The International Pacific Halibut Commission is trying a new way of tracking halibut migration using technology invented for smart phones and tablets.
The same high tech that lets your smart phone or tablet know the screen should be horizontal or vertical may help the commission, responsible for the conservation of halibut from the Bering Sea along the Alaska and BC coasts all the way to California, track the migration of the valuable and possibly threatened groundfish.
Commission scientists have tagged 30 halibut in areas 3A (roughly the Gulf of Alaska) and 2C (the Alaska panhandle north from the Canadian border) with a combination of external electronic “backpack tags” and electronic internal “gut tags”
The IPHC says the backpack tag is a black plastic cylinder that measures ~3″ (7.6 cm) long by ½” (1.2 cm) in diameter, It is attached to the dark side of the fish, below the dorsal fin, using a green-coated tagging wire, with a white backing plate that rests on the underside of the fish. Gut tags are surgically implanted in the gut cavity, but have a translucent green stalk that protrudes from the belly on the fish’s dark side. The stalk is made of Teflon, and contains sensors that record ambient light levels.
The commission says the purpose of the study is to examine whether geomagnetism can be used as a means of tracking halibut migrations.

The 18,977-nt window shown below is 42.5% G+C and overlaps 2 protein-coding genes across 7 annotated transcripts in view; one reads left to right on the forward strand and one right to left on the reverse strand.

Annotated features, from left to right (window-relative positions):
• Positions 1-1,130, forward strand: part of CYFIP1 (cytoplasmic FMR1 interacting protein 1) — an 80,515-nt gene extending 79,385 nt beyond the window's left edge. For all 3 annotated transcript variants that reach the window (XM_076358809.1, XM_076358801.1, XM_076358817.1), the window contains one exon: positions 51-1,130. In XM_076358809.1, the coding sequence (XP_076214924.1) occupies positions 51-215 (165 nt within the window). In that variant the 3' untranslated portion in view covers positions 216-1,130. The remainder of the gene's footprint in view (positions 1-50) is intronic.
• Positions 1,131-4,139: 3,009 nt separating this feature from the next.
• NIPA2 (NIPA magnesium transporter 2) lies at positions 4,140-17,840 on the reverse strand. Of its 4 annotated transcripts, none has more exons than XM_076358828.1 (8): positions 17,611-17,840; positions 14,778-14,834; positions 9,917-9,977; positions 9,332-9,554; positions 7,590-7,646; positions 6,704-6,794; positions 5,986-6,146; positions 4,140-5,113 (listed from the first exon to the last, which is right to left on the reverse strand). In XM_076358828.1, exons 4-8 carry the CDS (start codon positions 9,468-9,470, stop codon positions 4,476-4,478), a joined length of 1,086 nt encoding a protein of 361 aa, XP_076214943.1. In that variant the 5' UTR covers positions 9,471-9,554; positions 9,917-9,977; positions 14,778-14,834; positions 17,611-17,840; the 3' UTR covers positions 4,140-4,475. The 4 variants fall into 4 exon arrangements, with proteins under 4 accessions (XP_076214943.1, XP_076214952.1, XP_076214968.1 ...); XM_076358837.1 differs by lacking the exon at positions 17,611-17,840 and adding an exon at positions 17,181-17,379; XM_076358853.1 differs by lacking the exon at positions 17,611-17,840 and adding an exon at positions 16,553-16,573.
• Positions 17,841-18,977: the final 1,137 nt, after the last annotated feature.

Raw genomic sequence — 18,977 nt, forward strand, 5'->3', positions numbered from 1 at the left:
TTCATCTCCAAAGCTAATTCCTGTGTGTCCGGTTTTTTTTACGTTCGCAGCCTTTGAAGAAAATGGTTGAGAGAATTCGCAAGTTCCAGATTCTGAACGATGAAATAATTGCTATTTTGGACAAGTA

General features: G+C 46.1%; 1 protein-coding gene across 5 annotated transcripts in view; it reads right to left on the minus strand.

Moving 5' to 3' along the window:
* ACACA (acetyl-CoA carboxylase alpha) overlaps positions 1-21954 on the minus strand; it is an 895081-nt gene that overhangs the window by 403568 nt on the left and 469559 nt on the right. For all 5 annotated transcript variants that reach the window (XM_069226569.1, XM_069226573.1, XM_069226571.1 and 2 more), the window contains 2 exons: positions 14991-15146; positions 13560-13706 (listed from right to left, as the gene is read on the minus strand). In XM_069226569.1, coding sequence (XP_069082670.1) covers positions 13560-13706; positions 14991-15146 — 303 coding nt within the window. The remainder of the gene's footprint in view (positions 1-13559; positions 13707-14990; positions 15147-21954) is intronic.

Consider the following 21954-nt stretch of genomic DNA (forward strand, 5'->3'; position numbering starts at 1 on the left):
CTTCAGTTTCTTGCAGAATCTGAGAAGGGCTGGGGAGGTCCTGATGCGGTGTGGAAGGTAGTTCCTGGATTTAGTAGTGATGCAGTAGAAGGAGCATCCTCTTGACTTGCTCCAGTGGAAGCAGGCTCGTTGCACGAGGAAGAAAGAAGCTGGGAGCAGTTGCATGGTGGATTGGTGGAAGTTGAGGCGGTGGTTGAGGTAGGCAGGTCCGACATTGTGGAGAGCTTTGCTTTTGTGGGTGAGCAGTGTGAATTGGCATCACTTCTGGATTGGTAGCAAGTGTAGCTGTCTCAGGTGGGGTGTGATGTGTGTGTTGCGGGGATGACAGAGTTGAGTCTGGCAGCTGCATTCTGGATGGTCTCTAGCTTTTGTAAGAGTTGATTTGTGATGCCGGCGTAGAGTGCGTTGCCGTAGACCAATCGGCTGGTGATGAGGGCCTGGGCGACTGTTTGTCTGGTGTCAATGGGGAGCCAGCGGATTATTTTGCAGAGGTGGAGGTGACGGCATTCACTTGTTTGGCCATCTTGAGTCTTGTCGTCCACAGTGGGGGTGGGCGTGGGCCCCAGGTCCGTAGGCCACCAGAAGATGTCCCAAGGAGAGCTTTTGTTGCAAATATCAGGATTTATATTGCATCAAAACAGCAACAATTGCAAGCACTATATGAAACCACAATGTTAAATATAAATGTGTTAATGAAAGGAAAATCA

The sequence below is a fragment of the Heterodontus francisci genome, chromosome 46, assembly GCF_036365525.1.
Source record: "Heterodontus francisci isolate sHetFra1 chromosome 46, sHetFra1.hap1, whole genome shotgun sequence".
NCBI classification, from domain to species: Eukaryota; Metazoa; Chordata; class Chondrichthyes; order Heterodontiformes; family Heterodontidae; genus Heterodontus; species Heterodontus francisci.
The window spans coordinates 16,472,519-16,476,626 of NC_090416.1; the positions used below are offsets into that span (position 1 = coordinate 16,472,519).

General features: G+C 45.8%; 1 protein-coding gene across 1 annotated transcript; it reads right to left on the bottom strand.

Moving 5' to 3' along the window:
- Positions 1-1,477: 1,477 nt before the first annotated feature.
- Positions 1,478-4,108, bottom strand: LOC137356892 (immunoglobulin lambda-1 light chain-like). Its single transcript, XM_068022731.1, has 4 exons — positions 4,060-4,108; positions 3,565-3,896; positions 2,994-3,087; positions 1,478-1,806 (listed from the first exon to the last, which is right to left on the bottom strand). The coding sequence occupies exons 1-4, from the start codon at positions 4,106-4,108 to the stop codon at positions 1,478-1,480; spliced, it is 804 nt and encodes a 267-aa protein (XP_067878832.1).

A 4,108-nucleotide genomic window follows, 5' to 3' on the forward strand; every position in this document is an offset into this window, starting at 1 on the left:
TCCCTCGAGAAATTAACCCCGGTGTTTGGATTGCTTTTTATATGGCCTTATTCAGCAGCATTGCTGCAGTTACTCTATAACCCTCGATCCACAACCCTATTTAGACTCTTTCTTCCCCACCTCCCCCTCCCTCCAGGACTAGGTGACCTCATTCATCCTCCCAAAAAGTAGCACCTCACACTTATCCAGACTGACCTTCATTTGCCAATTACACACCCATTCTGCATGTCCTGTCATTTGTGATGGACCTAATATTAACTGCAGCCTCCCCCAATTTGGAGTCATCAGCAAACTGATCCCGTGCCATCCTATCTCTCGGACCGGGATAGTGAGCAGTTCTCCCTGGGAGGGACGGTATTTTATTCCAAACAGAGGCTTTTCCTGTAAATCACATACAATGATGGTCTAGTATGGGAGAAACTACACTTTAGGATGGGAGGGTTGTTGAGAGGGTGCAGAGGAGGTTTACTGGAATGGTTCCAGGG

The tags record the local magnetic field in ways that can be converted into location estimates, based on the strength of the magnetic field and magnetic declination angle in relation to the poles (which gets steeper closer to the poles) in combination with depth and light data. The “the pitch and roll detectors” in the phones and tablets that can also track the “the rolling bead in the maze game” do all the calculations needed to track the fish tag.
Since the halibut feeds on the relatively horizontal bottom of the ocean, the angle of the earth’s crust in relation to the poles should be able to track the migration without the use of GPS which cannot penetrate the ocean depths.
All data is recorded in the tag’s memory and can be retrieved if the fish is harvested. There is enough memory and battery capacity that the data can be recorded every 30 seconds for up to seven years. The IPHC is offering a $500 reward to fishers who may catch the halibut to return both tags.
If the pilot project is successful, the IPHC will tag another 2,000 halibut along the coast from Oregon to the US-Russia border in the Aleutians.